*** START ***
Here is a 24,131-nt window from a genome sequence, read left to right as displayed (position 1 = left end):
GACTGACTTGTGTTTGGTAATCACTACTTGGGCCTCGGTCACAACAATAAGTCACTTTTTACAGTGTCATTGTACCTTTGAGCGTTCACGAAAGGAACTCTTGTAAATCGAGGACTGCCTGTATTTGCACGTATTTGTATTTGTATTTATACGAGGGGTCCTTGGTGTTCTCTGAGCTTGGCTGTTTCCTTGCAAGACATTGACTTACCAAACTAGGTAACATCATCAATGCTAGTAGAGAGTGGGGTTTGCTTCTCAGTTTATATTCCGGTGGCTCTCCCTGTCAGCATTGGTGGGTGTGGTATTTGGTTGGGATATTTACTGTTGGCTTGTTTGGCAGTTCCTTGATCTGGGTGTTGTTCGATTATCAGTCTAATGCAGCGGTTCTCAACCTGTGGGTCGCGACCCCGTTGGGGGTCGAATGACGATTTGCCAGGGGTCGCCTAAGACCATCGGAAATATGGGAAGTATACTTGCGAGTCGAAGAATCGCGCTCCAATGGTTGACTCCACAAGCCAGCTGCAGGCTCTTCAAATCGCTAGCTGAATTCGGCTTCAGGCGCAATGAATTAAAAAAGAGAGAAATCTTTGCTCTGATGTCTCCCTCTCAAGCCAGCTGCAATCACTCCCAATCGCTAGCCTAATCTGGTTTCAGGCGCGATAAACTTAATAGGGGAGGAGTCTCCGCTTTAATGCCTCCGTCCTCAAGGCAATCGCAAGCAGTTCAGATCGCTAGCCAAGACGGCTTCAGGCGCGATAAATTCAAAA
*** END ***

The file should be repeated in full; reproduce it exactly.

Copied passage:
Here is a 24,131-nt window from a genome sequence, read left to right as displayed (position 1 = left end):
GACTGACTTGTGTTTGGTAATCACTACTTGGGCCTCGGTCACAACAATAAGTCACTTTTTACAGTGTCATTGTACCTTTGAGCGTTCACGAAAGGAACTCTTGTAAATCGAGGACTGCCTGTATTTGCACGTATTTGTATTTGTATTTATACGAGGGGTCCTTGGTGTTCTCTGAGCTTGGCTGTTTCCTTGCAAGACATTGACTTACCAAACTAGGTAACATCATCAATGCTAGTAGAGAGTGGGGTTTGCTTCTCAGTTTATATTCCGGTGGCTCTCCCTGTCAGCATTGGTGGGTGTGGTATTTGGTTGGGATATTTACTGTTGGCTTGTTTGGCAGTTCCTTGATCTGGGTGTTGTTCGATTATCAGTCTAATGCAGCGGTTCTCAACCTGTGGGTCGCGACCCCGTTGGGGGTCGAATGACGATTTGCCAGGGGTCGCCTAAGACCATCGGAAATATGGGAAGTATACTTGCGAGTCGAAGAATCGCGCTCCAATGGTTGACTCCACAAGCCAGCTGCAGGCTCTTCAAATCGCTAGCTGAATTCGGCTTCAGGCGCAATGAATTAAAAAAGAGAGAAATCTTTGCTCTGATGTCTCCCTCTCAAGCCAGCTGCAATCACTCCCAATCGCTAGCCTAATCTGGTTTCAGGCGCGATAAACTTAATAGGGGAGGAGTCTCCGCTTTAATGCCTCCGTCCTCAAGGCAATCGCAAGCAGTTCAGATCGCTAGCCAAGACGGCTTCAGGCGCGATAAATTCAAAA